The daybook defense: how re?ection fosters the identity work of readers and writers

UNCG Author/Contributor (non-UNCG co-authors, if there are any, appear on document)
Jeanie M. Reynolds, Lecturer and Director of English Education (Creator)
Amy Vetter, Professor (Creator)
The University of North Carolina at Greensboro (UNCG )
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Abstract: Classrooms play a large part in shaping youths’ identities as readers and writers. Due to the pressures of high-stakes exams, for example, reading and writing identities are often defined by a set of academic skills that students can or cannot perform. Such rigid concepts of readers and writers often cause secondary students to believe that their literacy abilities are fixed (i.e., as struggling readers). This study explores how reflective conversations through a daybook defense (an oral reflective assessment for a writer's notebook) opened opportunities for students to redefine what it meant to read and write in two English language arts classrooms. Findings suggest that reflections opened opportunities for students to articulate behaviors of reader/writer identities and express beliefs about reader/writer identities. Implications suggest that such reflective opportunities can provide spaces for students to rewrite reader/writer identities in the classroom.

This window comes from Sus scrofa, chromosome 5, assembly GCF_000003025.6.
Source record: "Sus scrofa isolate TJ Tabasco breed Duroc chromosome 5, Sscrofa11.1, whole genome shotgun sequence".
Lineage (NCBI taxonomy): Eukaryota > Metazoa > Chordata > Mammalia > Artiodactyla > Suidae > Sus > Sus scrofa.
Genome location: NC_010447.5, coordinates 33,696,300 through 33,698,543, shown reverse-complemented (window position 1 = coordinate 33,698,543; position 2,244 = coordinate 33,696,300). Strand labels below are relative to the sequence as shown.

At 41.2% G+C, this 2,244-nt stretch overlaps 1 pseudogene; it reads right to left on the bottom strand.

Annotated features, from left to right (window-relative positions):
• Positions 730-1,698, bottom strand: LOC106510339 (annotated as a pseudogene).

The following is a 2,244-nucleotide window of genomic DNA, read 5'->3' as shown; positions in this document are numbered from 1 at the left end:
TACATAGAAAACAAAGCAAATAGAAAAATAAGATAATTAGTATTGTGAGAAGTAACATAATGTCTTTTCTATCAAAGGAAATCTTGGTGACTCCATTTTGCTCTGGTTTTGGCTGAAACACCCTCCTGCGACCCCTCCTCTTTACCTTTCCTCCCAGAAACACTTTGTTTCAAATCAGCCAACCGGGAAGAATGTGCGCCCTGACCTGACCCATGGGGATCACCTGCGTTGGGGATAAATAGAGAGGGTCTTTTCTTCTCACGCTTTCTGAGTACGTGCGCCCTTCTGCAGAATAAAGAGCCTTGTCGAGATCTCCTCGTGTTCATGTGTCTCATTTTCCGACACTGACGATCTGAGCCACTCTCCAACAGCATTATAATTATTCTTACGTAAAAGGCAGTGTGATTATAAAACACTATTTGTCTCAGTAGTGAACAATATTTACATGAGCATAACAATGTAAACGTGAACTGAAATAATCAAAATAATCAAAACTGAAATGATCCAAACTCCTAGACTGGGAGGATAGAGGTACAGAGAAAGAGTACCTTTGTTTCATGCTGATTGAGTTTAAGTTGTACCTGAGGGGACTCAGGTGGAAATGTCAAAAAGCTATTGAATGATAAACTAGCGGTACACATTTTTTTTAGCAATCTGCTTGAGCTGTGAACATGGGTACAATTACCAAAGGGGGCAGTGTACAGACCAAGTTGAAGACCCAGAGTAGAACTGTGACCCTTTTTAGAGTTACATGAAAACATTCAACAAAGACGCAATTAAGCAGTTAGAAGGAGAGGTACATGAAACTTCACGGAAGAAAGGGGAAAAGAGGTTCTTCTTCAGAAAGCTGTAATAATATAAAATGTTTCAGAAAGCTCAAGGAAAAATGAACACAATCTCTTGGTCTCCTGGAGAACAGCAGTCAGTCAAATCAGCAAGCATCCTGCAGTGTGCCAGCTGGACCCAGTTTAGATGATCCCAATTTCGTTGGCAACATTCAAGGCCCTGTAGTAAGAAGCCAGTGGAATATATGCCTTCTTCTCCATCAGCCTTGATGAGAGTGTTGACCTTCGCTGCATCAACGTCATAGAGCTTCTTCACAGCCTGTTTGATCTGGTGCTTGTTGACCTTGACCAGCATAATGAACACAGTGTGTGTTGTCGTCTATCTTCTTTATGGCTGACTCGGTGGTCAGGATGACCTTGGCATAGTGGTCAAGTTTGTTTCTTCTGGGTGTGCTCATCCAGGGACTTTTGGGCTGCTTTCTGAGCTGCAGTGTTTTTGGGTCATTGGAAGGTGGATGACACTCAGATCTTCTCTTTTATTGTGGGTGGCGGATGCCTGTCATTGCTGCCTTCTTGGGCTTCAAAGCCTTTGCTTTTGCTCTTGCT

Additional Information

Journal of Adolescent and Adult Literacy, 60(5), 37-41.
Language: English
Date: 2017
Identity, Writing, Literature, Instructional strategies, Instructional methods and materials

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